Cash Flow Statement
The underlying premise of the accrual basis of accounting is that the company might be earning a profit but may be short of cash. Cash is essential to keep the business running and meet the day-to-day expenses of the company. Therefore, understanding the sources of cash in a company becomes very crucial. For a given period, the cash flow statement should include the following information:
Also Read: Cash Flows from Financing Activities
- Source of Cash
- Uses of Cash
- Change in Cash Balance
Further, the cash flow statement does not only include cash transactions from operations but from other activities as well. For instance, businesses make investments, buy assets, sell assets, raise cash, etc. All these activities can be categorized into three heads;
- Operating activities
- Investing activities
- Financing activities
Guidelines for GAAP Financial Statements
All financial statements under GAAP are affected by three basic assumptions. These are the monetary unit for financial reporting, “going concern” assumption, and reporting period options.
All the financial statements must display data in a common currency, such as the US dollar. If, for any reason, a transaction does not have a monetary unit, an accountant must not include it in the financial statements.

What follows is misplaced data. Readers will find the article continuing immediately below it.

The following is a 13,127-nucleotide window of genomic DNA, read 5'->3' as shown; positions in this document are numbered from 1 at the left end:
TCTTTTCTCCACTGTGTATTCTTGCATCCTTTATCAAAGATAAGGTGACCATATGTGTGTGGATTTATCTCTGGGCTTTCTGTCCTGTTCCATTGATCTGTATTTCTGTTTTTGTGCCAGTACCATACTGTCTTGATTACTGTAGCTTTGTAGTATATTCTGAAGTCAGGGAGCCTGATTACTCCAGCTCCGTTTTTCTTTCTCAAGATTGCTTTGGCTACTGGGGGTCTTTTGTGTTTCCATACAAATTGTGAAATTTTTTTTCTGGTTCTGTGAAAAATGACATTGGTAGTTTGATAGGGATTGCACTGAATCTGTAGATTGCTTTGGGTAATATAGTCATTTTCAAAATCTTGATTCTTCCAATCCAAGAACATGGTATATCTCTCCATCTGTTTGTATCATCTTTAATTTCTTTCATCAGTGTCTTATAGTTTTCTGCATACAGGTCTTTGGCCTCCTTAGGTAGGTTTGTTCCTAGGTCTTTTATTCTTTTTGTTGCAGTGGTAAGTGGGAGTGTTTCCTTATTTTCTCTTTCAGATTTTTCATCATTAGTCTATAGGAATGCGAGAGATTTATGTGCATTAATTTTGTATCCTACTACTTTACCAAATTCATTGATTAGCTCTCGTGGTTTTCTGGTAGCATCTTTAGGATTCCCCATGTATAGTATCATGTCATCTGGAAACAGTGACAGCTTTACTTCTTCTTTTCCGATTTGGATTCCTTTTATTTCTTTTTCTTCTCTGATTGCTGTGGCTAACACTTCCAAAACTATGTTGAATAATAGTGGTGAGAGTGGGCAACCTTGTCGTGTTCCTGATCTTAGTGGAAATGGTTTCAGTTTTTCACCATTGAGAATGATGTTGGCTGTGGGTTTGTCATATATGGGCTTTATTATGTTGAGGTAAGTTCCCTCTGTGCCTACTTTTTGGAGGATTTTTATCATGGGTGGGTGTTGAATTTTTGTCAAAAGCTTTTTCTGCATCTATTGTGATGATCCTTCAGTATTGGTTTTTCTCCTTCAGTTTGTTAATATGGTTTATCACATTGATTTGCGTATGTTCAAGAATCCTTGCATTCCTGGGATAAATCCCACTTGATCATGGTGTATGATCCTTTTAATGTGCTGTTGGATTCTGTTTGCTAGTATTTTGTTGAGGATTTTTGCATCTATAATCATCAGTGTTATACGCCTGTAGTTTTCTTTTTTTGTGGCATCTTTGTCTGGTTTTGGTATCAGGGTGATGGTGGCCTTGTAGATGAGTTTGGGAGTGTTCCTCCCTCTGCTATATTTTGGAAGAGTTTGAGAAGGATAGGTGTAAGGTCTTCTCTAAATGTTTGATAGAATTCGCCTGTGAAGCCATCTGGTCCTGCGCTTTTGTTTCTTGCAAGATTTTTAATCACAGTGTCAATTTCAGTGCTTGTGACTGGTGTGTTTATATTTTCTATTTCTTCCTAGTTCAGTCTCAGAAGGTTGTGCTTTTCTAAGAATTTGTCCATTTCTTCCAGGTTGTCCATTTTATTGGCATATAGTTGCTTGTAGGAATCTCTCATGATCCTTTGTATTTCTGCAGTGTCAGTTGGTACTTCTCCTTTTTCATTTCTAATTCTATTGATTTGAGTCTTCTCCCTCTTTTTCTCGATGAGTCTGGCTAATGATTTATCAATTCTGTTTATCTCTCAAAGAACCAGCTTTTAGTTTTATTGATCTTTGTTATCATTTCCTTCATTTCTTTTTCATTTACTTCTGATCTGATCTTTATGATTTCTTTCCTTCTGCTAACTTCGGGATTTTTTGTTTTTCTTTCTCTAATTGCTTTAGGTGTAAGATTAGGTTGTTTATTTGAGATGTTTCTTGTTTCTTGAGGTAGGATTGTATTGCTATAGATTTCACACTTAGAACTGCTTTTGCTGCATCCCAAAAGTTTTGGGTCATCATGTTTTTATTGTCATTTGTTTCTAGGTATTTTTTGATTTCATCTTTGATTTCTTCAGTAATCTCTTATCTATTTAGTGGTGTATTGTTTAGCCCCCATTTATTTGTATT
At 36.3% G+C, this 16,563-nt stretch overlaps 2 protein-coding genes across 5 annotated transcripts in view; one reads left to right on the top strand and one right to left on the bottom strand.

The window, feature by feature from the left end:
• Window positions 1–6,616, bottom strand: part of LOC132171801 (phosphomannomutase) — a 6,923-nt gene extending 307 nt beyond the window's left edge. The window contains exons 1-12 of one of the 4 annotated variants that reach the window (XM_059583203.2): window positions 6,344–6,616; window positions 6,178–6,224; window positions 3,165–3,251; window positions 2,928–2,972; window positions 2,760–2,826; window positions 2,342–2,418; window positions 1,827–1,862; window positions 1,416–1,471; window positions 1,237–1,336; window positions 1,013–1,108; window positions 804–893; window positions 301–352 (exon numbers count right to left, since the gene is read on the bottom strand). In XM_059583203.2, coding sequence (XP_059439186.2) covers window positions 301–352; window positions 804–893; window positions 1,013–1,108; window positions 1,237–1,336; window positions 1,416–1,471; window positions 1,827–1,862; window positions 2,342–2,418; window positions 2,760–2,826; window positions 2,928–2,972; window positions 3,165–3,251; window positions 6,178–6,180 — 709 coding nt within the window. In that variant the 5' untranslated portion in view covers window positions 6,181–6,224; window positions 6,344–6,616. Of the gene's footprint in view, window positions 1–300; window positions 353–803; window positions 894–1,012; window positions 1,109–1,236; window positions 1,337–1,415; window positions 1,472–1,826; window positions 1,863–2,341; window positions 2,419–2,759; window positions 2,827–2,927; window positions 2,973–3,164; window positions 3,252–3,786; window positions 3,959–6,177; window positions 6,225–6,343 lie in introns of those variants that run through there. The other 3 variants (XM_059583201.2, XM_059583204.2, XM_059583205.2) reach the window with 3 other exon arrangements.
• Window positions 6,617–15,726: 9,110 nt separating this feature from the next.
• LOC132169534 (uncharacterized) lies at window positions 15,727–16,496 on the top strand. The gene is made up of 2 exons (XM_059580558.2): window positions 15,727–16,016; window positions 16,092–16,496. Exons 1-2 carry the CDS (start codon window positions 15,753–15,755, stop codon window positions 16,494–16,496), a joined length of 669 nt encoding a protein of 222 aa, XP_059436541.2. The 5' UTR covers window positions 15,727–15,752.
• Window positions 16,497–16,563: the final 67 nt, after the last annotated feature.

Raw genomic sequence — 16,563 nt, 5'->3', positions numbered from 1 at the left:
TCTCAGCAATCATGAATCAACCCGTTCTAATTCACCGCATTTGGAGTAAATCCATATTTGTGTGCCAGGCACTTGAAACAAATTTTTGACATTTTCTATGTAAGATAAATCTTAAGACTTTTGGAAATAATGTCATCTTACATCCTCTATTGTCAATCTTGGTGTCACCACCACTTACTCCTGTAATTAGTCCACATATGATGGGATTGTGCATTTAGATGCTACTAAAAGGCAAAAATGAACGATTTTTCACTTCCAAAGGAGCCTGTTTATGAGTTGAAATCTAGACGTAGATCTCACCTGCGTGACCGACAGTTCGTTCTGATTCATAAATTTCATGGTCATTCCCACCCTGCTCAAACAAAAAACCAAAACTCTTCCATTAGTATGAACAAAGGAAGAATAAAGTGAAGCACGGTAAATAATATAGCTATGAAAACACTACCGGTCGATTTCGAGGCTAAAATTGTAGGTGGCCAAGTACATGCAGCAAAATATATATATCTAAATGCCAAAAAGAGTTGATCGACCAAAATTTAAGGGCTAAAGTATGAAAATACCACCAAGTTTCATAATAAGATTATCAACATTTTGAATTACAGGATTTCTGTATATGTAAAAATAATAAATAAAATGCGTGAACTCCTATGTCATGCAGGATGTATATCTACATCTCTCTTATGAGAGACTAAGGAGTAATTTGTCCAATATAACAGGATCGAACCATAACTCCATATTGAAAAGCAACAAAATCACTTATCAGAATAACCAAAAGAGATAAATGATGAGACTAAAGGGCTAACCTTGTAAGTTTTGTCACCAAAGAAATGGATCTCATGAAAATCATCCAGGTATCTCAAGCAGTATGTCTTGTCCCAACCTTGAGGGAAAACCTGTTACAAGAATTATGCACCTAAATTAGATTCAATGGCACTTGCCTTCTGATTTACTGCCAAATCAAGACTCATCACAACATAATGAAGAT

The reporting period for a business could be from a few months to one year. Also, businesses can choose to report the financial statements either quarterly or semi-annually, or both. For a given reporting period, the financial statement should include a heading describing the time period, such as “the three months ended September 30, 2013.”
The going concern assumption implies that the business is not in the process or considering liquidation. This assumption makes it possible for the business to defer certain expenses to a future date.
Read Types of Financial Statements in detail to learn more.
Benefits of Using GAAP Financial Statements
GAAP helps create consistency because all financial statements follow the same set of principles. Businesses that follow and maintain their financial statements as per GAAP have the upper hand as they offer the best information to run a business.
Also, since all the organizations, financial institutions, banks, and authorities accept GAAP principles, it becomes easier for the companies to apply for loans and other financial aid. Banks and other financial institutions trust companies that maintain their financial statements as per the GAAP rules.
All stakeholders know that the GAAP financial statements are based on facts and not speculation. Be it a loan provider, investor, promoter, or anyone else, they trust the financial statements made as per GAAP and base their decisions on the same.
Moreover, it is important for companies to have ethical standards and follow them religiously. GAAP financial statements are such that they help the organizations in following the ethical standards and establish trust among all the parties.